Melissa:

lot about spaciousness inside of yourself and for other folks. Can you tell us a little more about what you mean by that?

Michaela:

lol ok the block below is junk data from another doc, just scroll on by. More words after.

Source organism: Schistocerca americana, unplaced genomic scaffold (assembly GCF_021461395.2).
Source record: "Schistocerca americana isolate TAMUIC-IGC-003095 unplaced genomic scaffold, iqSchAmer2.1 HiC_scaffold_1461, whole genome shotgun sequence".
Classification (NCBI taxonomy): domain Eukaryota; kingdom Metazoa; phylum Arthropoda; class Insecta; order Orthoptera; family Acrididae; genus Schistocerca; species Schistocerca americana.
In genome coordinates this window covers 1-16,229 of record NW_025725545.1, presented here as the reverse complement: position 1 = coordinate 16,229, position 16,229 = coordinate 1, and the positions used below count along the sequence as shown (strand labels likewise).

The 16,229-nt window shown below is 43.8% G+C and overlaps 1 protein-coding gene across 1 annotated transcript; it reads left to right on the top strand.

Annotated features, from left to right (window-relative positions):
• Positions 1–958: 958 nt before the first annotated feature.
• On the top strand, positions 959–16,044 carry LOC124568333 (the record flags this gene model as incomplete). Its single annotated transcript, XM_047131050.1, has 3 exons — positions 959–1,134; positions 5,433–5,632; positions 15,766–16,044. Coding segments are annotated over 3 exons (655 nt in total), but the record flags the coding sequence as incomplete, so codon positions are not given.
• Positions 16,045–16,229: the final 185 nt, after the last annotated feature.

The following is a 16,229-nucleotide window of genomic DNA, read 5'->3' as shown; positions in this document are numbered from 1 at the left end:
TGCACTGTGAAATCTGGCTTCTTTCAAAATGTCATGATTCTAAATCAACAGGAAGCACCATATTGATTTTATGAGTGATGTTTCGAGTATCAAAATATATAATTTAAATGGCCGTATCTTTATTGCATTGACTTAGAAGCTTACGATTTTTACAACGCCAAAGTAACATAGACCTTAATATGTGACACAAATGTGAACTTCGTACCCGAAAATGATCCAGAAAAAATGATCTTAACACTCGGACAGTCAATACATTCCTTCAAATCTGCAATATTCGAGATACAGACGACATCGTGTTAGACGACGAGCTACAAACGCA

Yeah, absolutely. it's one of the, you know, really immediately obvious, um, outcomes of practicing the system. And what I mean by it is a few things. You know, there's kind of metaphoric meanings, there's physiological meanings or spiritual meetings physiologically, when we are in the kind of distressed state that we've been talking about over time. Our body literally constricts up. We start holding our body, you know, more like this with the shoulders hunched. We we're protecting our, our soft front because we don't feel safe. We're keeping the muscles of our belly really tight to, to try to protect those internal spaces. We're keeping the breath really high in our chest. Um, Partly cuz of our body's all constricted. There's not room for the lungs to move, to expand, to become spacious enough to really bring our breath into the body. And all of these have, um, long-term physiological impacts on our nervous system, on, on our gut, on our mind, on the way in which our immune system functions, the way in which we. You know, just feel on a day to day basis. And so all of that had been, you know, true for me for a long time. And so the practices of the system really begin with a practice called Jo and Coho, which is, um, translated as a method to focus the mind. And it gently begins to train us, firstly, to release the body, to get ourselves in a physical posture where we can be more soft. So we spend a little bit of time working on that. If we tend to breathe up in the chest all of the time, then we spend time learning to bring the breath lower in the body, again, making more room inside for the lungs to expand more room, you know, opening up the shoulders. So there's room for the lungs and the chest and the, and the. Then we begin to bring our attention inside. Ultimately, the whole system is about how do we focus our mind? Where are we paying attention? What are we paying attention to? What is the quality of our attention? And so we begin by training our mind to focus on our low belly. There's a, a map of three energy centers that are important to the system of reiki, similar to the chakras. It's the same energy system, but understood in a particular way in the Japanese context. Um, and the first of those is in the low belly. It's called the hara. And this is really the center of our physical, center of our body. It's the energetic center, and it's, uh, it's, it's our grounded place. We find that if we just focus, if we do nothing else, but focus our attention in our low belly for a little while, for a few breaths, that we have a greater sense of groundedness, of relaxation, of stability. And from there, even just with that can start making better decision. And so that practice then, um, you know, has several parts to it. And one of those parts in that is imagining the, the, the center of our huda as a spark of light, which then expands, grows bigger, fills us, surrounds us, continues expanding into the spaces around us as far as we can imagine. And that practice when practiced over time, literally causes us to feel as if we have grown. As if there is more space inside of us to hold everything we're experiencing. And so all of those feelings that I was having, for example, of you know, guilt and pain and confusion and I don't know what to do and I've been making bad choices and I'm angry, but I can't look at that anger, so I'm gonna be sad. All of those feelings that were just way too many to hold inside of my tiny little self, all of a sudden there was room. We make enough room for them, then we can examine them, we can work with them, and they have space to move, to digest, to compost, to process, to ultimately transform back into something that's beneficial to us. So that's what I was experiencing, working with these practices over time. That's just one practice. That's just one simple foundational practice inside of the system that completely changed. My lived experience on a day to day basis, um, and is the, the starting place that I now begin with ever, every client, with every student, no matter what we're doing. That's where we begin with making more space inside.